Those are just some of the ways we will see a new world of performances we can’t yet imagine. This is just in track and field, but it is safe to say these benefits will transfer to triathlon and other endurance sports, or any which involve running in some capacity, (soccer, basketball, and more).

They said 7 Tour de France victories in a row would never happen, but Lance was one of the few who adopted technology like power meters, early on in his career. Expect something similar with power meters for the athlete on foot.

The initial onslaught of data and feedback for coaches and athletes will be overwhelming at first, but those who study it and try to use the data to their competitive advantage, will be the ones who set themselves apart initially. Once the best athletes come into contact with the best coaches, who know and understand how to use this technology and data to design training programs and improve athlete weaknesses, the next revolution will begin, and the sub 2-hour marathon will be just one of many performances which will leave us dropping our jaws. Trust me, or just look at past history, and you can see the writing is on the wall.

Coach Vance

Friday, May 27, 2011

T1 Nonsense

If you're interested in getting faster, (who isn't?), then take a look at the things you might do that if you eliminated, (or at least practiced for), in T1, would automatically make you faster.

Here's some examples...

- Washing your feet in T1
This is probably one of my biggest pet peeves, both as a coach and athlete. As an athlete, these water bins and bottles just take up space, get kicked around, and make mess. As a coach, I grit my teeth seeing an athlete washing their feet on the off-chance they MIGHT get a blister. I was at an aquathlon last night, and many athletes ask me if they run should run barefoot on the sand for the run. Some of these same athletes are the ones who choose to run in shoes, and wash their feet. What would they do if they did run barefoot? Sand and debris will rarely give you blisters, especially in a short race.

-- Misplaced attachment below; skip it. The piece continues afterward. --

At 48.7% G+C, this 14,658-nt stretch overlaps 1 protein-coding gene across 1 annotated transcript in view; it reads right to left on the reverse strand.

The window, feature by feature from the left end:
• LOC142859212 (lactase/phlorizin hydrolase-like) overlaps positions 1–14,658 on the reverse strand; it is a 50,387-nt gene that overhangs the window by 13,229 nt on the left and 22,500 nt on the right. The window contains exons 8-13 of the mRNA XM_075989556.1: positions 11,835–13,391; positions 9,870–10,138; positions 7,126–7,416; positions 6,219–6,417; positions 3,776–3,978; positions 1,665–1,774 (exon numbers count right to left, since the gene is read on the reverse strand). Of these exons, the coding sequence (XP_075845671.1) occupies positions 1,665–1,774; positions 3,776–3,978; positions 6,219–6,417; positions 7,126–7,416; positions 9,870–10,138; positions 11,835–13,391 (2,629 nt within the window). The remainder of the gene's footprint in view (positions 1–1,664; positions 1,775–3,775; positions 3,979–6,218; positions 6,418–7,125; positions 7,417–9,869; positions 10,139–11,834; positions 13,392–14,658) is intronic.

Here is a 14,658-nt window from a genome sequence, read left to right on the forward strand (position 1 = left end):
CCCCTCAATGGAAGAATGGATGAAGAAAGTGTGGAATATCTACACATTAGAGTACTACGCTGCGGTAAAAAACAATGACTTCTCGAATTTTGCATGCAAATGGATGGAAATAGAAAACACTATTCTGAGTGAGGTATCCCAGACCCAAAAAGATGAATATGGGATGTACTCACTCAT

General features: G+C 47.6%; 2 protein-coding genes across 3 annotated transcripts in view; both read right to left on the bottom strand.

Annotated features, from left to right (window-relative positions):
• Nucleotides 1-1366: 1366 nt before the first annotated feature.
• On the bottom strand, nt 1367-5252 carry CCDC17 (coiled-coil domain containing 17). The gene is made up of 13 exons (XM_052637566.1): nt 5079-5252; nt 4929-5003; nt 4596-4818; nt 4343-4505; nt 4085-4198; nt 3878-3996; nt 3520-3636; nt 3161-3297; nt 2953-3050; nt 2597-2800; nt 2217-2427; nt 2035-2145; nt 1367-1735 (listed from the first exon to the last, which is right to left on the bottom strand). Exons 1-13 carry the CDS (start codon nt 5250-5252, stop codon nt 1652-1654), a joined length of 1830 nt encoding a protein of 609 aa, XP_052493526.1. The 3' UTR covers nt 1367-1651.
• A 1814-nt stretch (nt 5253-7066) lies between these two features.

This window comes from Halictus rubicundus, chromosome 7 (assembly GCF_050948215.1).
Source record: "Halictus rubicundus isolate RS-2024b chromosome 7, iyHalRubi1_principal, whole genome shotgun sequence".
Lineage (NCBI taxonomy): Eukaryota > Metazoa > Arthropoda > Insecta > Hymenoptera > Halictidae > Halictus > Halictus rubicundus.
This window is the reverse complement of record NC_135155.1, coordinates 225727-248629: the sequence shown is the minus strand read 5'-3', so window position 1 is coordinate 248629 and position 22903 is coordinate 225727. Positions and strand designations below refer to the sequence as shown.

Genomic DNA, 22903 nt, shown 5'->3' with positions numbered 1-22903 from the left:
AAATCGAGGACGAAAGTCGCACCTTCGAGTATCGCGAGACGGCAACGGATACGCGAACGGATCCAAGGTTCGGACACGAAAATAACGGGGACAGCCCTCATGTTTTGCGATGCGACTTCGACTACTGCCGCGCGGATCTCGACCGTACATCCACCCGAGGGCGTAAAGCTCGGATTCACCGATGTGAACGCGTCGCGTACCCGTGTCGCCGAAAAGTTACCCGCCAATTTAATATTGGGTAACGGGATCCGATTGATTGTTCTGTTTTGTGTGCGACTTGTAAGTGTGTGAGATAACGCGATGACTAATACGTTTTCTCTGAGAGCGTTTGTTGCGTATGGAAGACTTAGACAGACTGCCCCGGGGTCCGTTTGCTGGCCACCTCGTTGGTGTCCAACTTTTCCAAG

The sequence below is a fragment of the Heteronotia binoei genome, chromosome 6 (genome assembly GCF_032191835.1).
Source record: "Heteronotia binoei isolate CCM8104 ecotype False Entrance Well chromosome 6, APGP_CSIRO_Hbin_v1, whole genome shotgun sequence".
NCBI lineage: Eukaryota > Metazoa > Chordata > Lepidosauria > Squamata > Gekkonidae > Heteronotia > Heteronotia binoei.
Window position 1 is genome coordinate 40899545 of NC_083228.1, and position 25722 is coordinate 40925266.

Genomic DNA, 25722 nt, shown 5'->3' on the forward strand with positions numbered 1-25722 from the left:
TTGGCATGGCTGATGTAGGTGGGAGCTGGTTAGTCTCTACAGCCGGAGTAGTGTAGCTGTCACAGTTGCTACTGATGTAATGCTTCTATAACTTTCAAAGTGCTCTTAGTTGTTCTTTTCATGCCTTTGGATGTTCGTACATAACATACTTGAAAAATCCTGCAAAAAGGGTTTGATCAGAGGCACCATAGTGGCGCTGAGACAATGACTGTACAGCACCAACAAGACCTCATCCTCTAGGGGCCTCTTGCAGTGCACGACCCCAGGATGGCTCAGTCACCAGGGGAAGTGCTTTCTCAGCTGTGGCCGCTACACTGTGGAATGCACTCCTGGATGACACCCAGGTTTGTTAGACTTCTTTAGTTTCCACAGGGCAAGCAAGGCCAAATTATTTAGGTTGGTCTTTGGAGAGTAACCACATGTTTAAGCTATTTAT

If you still think this is hogwash, try it and it see. Most athletes have already made up their mind, rather than seeing if an actual blister will happen. If you need a little help in trying this, put a bunch of Vasoline on your feet and in your shoe before hand, in the potentially hot-spot areas.


-Bringing a bunch of crap to the transition area
Watch an ITU or elite draft-legal race, and tell me if you see any unnecessary items, or anything they absolutely don't RACE with. Heck, watch a junior elite race, and it's the same thing, the bare essentials. Some athletes bring way too much junk into transition, and they are so busy sorting thru the items, they are wasting valuable time. Less is faster.